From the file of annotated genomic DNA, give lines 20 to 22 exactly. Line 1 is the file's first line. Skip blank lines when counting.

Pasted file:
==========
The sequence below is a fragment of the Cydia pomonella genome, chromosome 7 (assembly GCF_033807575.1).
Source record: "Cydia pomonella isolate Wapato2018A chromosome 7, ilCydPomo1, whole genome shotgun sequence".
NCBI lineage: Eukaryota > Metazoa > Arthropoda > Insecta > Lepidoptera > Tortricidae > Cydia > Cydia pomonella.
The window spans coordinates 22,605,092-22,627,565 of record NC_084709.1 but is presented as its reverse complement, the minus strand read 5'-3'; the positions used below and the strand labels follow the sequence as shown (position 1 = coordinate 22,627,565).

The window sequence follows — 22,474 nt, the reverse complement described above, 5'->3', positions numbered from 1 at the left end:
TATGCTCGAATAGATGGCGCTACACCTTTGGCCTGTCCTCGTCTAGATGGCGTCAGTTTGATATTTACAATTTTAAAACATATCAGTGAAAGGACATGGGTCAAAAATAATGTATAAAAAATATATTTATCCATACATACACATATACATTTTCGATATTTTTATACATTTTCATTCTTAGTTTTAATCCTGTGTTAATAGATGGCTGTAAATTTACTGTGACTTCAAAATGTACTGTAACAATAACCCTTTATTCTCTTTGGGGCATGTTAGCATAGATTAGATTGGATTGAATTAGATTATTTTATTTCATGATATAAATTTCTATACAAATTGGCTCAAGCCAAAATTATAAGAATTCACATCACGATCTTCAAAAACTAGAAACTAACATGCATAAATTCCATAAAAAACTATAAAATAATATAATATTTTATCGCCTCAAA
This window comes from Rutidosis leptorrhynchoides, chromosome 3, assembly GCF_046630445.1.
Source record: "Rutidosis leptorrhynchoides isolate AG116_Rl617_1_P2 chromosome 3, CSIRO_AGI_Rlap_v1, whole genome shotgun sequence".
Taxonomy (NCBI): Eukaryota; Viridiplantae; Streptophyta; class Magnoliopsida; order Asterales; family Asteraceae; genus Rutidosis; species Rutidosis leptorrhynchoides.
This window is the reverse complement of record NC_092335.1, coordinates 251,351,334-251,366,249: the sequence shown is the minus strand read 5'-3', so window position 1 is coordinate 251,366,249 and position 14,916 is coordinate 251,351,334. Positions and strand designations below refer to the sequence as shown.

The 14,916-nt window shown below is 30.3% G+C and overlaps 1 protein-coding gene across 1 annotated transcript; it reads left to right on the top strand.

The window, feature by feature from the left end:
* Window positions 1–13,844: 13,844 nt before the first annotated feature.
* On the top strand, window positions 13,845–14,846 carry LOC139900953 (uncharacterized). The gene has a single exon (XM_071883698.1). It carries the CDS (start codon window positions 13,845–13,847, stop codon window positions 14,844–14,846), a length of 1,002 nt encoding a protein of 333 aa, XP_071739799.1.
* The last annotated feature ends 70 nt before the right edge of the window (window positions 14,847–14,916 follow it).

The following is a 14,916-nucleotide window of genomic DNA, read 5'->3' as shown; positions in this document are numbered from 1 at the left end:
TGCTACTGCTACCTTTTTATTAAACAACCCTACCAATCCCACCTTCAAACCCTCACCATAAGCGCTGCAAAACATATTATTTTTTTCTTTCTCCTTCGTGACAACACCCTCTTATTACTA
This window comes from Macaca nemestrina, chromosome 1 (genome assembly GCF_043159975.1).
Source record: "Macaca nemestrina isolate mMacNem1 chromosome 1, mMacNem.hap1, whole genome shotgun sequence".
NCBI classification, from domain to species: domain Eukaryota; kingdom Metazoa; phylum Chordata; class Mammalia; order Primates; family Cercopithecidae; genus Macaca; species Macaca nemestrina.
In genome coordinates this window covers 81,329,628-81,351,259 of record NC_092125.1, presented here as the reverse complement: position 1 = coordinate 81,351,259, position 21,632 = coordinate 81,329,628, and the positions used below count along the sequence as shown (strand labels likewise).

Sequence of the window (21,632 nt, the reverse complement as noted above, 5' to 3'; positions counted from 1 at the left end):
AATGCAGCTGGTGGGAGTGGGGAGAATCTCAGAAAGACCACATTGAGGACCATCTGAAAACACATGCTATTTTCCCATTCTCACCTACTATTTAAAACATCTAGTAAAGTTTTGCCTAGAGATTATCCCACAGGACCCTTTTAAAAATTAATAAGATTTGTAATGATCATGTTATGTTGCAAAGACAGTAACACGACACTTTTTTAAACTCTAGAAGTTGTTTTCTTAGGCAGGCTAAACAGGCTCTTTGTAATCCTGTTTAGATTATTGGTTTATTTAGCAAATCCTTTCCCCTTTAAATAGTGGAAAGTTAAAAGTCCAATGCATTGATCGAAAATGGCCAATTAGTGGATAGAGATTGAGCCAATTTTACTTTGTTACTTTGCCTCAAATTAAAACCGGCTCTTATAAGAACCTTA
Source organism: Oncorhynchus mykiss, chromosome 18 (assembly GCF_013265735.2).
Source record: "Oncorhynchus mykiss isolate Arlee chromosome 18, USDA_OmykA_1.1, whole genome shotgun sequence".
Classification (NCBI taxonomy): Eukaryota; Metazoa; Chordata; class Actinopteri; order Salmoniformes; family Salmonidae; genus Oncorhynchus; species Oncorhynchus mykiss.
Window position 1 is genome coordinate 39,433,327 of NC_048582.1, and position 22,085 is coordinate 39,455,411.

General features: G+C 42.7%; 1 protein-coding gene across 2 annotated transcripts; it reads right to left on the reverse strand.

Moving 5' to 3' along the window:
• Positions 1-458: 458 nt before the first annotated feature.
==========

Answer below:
NCBI classification, from domain to species: domain Eukaryota; kingdom Metazoa; phylum Chordata; class Mammalia; order Primates; family Cercopithecidae; genus Macaca; species Macaca nemestrina.
In genome coordinates this window covers 81,329,628-81,351,259 of record NC_092125.1, presented here as the reverse complement: position 1 = coordinate 81,351,259, position 21,632 = coordinate 81,329,628, and the positions used below count along the sequence as shown (strand labels likewise).

Sequence of the window (21,632 nt, the reverse complement as noted above, 5' to 3'; positions counted from 1 at the left end):